Friday, September 28, 2012

Pyaar ke rahi

I was in an overnight bus yesterday, and was lucky enough to have that most perfect of things- a window seat with no one next to me, which meant I could put my feet up and snuggle against the window.

To make it more perfect, the breeze was just right and the moon full. (actually it was gibbous, but let's not squabble over fractions). As is usual with me- and with most other people in the subcontinent, i fancy- I started humming 'Khoya khoya chand'. One thing led to another, and I was soon humming snippets of all the old Dev Anand songs.

The moonlight and the songs put me in a dreamy mood and I was oscillating between thoughts of my childhood and of my mian. I wanted to share these songs with him, I decided. The only question was whether to show the films or just play the songs. I remember my sister's dismay when I begged her to show me a movie that a song I liked was from. This was a pretty special song, still is. Both Mian and the song had entered my life at the same time, and at that time the song was forever on my lips-whenever it could elbow Mian aside, that is. My sis had finally shown me the movie, and explained the reason for her reluctance. 'First you could see him in your head when you sang this' she said,' now all you will see are Rekha's green plastic earrings.' It was an 80's movie-plastic earrings were perfectly correct. I was happily curled up and remembering this while humming the song.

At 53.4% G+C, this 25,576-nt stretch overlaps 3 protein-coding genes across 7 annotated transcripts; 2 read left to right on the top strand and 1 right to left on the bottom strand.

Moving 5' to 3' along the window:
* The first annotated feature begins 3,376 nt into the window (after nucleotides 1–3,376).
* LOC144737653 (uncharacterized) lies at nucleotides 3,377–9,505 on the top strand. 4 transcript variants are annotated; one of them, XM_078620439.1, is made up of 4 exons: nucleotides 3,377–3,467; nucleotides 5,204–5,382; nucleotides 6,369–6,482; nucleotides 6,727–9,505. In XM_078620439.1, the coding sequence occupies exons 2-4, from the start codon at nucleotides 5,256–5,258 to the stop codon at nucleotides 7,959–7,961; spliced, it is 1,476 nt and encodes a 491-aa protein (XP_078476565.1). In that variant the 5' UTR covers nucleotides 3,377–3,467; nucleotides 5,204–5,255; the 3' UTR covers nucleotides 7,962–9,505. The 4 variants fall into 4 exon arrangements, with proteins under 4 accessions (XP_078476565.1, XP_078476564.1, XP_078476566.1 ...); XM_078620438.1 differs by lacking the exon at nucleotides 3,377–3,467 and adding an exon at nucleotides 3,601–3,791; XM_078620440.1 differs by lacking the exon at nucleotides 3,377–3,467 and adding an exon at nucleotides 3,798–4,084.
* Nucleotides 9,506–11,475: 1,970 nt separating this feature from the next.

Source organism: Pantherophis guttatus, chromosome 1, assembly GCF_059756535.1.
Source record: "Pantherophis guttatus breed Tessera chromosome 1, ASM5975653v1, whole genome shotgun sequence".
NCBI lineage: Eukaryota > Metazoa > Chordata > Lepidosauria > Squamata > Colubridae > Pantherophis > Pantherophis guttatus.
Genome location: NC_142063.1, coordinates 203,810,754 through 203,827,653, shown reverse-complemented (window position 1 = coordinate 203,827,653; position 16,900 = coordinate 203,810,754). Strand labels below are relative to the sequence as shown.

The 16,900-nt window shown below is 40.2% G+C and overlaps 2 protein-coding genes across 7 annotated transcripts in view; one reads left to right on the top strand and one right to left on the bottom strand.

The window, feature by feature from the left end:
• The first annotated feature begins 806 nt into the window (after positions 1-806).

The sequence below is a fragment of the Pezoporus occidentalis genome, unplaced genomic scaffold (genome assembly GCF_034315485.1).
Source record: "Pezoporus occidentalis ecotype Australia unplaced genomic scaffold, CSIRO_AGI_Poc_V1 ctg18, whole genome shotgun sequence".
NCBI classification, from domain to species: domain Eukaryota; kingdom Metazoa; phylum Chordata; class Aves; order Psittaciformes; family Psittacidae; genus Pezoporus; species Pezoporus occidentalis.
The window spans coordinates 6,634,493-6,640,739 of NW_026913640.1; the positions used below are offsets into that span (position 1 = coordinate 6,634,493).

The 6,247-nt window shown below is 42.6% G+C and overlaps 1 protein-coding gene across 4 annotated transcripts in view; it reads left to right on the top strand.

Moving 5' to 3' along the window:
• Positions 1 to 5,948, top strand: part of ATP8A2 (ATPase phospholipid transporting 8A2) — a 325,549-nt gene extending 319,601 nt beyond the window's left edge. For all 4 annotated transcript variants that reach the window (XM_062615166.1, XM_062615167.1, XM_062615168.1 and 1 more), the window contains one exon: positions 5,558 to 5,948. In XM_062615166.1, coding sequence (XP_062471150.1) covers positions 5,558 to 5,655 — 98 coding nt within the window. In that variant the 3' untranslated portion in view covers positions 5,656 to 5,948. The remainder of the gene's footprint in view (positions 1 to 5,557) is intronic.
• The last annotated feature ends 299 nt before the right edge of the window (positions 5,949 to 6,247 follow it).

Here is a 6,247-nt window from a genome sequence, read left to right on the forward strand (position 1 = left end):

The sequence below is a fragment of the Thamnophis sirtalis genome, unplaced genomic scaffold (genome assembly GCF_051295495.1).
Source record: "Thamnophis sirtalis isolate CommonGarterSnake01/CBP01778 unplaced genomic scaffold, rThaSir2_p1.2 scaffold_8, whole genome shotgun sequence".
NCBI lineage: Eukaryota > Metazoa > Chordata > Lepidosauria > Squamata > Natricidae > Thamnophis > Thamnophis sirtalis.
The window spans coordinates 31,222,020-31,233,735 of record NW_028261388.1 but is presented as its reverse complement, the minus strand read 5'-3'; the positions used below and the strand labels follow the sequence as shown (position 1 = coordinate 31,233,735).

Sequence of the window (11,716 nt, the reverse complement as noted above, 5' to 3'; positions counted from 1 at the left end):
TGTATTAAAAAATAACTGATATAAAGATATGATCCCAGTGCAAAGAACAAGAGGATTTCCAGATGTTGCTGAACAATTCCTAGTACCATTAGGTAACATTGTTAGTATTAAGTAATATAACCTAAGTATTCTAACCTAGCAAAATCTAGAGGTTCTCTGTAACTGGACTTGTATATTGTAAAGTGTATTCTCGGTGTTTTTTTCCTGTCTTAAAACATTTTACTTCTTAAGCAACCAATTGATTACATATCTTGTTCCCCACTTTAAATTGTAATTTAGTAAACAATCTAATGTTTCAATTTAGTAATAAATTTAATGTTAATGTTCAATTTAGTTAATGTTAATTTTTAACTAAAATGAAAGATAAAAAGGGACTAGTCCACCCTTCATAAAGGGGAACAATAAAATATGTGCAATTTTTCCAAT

I realised soon, that I was not just humming- I was humming along. The bus driver was playing the same songs that were running through my head.  And this continued through most of the night. Usually, I would resent the playing of music in the night. However, not one of those songs was one I did not react to with great pleasure. By the time he moved on from the cheerfully hummable (hum hain rahi pyaar ke) to the more sentimental (yeh safar bahut hain kathin magar), he was occupying a great deal of my thoughts.

I firmly believed by then that the two of us were kindred souls. And the scene was perfect for a black and white movie - the valiant bus chugging up the mountains, the moonlight, the stunning high-contrast landscape, the music, the  woman passenger and the bus driver in silent communion.

Until a passenger who had apparently also been humming along burst into song.

It was not just me- every single passenger in that bus was also conjuring up dancing-in-the-rain fantasies around the bus driver.


दीपा पाठक said...

Hi good to see you back with your magical writing..!! I love everything you write but 'Pyaar ke rahi' is just so lovely. keep it up!!

Lots of love

Ellie said...

And another brilliant descriptive scene of a special moment. xx